St. Petersburg Times Online: News of northern Pinellas County
Place an Ad Calendars Classified Forums Sports Weather
  • Students take spontaneous holiday
  • Police still puzzled by man's shooting
  • FBI, postal service raid Largo business
  • Men face sex abuse charges in two separate cases
  • Reminders all around of Oldsmar fire peril
  • Company wants to disguise cell tower
  • Transient gets 35 years for murder
  • 'Hemingway: On the Edge' on stage tonight
  • Defibrillators to be luncheon topic
  • Hockey players get a shot to see something different
  • Beach residents, agency square off
  • Missionary aids quake victims


    printer version

    Missionary aids quake victims

    The young Ozona man says God called him to this epicenter of suffering.


    © St. Petersburg Times, published February 10, 2001

    Jeremy Bly's plane landed in India two days after a 7.9-magnitude temblor violently shook western Gujarat state, killing an estimated 20,000 people and flattening entire neighborhoods.

    The young man from Ozona had no idea what he had just gotten himself into, but whatever it was, God had called him to do it, he told his parents.

    Jeremy Bly, 20, is a missionary student who had traveled to India to connect with Iranian college friends he met last year during a two-month stay in Pune, outside Bombay. It was to be a short stop on his way to a nine-month Bible study school in Singapore, where classes are to begin in March.

    Soon after he arrived, he began to hear stories about the earthquake, the damage that was done, the lives lost, the rescue effort under way. Bly, a member of Palm Harbor Community Church and the Youth With a Mission group, asked if he could travel the 400 or so miles from where he was based to an area near the quake's epicenter.

    At least 60 other young people in Bly's group asked to go. He was one of only two or three selected to make the trip. Leaders wanted to make sure he and the others had the stamina and mental fortitude to endure what they would see.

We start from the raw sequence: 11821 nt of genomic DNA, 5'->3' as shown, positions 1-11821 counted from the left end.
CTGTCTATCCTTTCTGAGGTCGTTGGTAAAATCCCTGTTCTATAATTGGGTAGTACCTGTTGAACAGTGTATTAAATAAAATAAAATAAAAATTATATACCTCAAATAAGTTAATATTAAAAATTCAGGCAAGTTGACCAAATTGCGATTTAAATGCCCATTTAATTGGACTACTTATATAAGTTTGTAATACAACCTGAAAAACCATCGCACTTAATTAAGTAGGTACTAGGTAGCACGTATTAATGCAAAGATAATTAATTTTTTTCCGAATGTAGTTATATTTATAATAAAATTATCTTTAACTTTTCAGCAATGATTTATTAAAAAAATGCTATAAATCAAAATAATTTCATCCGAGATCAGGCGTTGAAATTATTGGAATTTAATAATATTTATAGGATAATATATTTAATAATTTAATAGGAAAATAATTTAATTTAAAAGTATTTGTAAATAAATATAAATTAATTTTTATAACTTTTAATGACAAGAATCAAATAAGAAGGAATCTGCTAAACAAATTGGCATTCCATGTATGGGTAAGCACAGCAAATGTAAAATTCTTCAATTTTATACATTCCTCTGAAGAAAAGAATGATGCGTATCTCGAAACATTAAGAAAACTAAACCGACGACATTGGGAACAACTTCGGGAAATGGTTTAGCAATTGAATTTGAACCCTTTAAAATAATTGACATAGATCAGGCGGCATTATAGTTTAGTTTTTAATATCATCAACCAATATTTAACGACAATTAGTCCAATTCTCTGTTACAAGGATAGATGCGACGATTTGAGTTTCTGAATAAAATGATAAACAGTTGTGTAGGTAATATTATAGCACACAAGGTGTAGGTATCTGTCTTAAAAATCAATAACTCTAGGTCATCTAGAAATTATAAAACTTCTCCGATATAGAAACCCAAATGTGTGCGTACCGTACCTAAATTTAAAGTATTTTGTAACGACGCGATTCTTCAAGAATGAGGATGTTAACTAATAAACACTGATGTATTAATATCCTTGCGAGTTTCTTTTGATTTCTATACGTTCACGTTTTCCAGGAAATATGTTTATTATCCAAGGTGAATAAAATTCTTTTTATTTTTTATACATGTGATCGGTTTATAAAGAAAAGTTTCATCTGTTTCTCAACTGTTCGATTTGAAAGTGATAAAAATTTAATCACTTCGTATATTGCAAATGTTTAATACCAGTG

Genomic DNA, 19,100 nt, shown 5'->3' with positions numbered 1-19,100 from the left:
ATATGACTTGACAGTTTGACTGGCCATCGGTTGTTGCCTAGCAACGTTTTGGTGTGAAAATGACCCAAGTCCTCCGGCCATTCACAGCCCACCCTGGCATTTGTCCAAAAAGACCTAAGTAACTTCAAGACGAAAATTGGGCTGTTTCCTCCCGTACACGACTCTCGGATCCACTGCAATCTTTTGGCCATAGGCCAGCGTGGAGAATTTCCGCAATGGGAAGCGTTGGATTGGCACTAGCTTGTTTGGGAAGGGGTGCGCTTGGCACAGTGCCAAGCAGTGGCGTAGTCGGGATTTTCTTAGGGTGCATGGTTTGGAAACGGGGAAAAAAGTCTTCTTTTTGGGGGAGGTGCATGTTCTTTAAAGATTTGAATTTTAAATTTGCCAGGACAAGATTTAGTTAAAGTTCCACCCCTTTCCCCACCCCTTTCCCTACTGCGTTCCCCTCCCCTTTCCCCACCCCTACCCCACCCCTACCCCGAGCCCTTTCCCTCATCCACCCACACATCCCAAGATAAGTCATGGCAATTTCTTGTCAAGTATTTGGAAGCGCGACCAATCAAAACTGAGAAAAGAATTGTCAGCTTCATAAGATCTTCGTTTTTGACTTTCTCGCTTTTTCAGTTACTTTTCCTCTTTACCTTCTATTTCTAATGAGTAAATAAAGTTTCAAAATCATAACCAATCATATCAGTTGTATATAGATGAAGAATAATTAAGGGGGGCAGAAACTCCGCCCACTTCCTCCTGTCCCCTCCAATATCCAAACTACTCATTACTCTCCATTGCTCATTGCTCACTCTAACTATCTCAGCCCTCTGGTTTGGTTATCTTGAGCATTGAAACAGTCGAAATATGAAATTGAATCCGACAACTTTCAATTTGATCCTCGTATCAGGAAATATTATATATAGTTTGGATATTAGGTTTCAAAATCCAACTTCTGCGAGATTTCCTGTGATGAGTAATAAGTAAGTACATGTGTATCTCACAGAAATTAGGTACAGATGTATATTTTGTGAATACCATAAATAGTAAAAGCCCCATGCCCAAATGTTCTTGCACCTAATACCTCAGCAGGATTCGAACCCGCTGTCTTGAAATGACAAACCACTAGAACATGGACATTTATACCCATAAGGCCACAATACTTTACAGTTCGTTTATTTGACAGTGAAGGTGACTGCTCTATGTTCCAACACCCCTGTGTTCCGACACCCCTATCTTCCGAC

Before he left, Bly e-mailed his parents, Bill and Diane Bly, at their Ozona home, and his pastor, the Rev. Warren Wetherbee, at Palm Harbor Community Church. In his message, he wrote that he was going to the disaster site to hand out medical supplies and tents to survivors.

    "He said to pray for him," said Bill Bly. "It will take three days to get there. The dangers they could face are armed robbers, Hindu fundamentalists who can be antagonistic toward Christians, and the possibility of disease."

    His mother was "less than thrilled" and very worried about the side trip, according to Bill Bly, especially since Jeremy Bly got sick last year in India and had to spend a few days in a hospital there.

    "She's had an emotional few days," he said.

    Bill Bly said he's proud of his son, whom he describes as "a bright, rough and tumble guy, an adventurer."

    Jeremy Bly was born in Australia, his mother's native country. Bill and Diane Bly had met while Bill was a street missionary based in Amsterdam in 1974 through 1976, and she was traveling the country with a friend. She became a Christian after they met.

    Bill Bly is a painting contractor, and frequently employs his son, a student at St. Petersburg Junior College, to help out, calling him "my right-hand painter," said Bly.

    Wetherbee, Jeremy Bly's pastor, said the young man is Palm Harbor Community Church's first missionary.

    "He's a real free spirit," Wetherbee said. "It's all wrapped up in what God wants him to do. It's unusual for a young man to take the time and try and hear God."

    The church's congregation raised more than $6,000, not including private donations, so Jeremy Bly could make the trip to India and Singapore. They never dreamed their donations would help victims of a natural disaster.

    On Feb. 20, the Bly family will begin checking for messages from Jeremy Bly, who is scheduled to return to his base in India around that date.

    His father said psychologists will be there to greet him and help him deal with any emotional trauma he may suffer.

    Back to North Pinellas news
    Back to Top

    © 2006 • All Rights Reserved • Tampa Bay Times
    490 First Avenue South • St. Petersburg, FL 33701 • 727-893-8111
    Special Links
    Mary Jo Melone
    Howard Troxler

    From the Times
    North Pinellas desks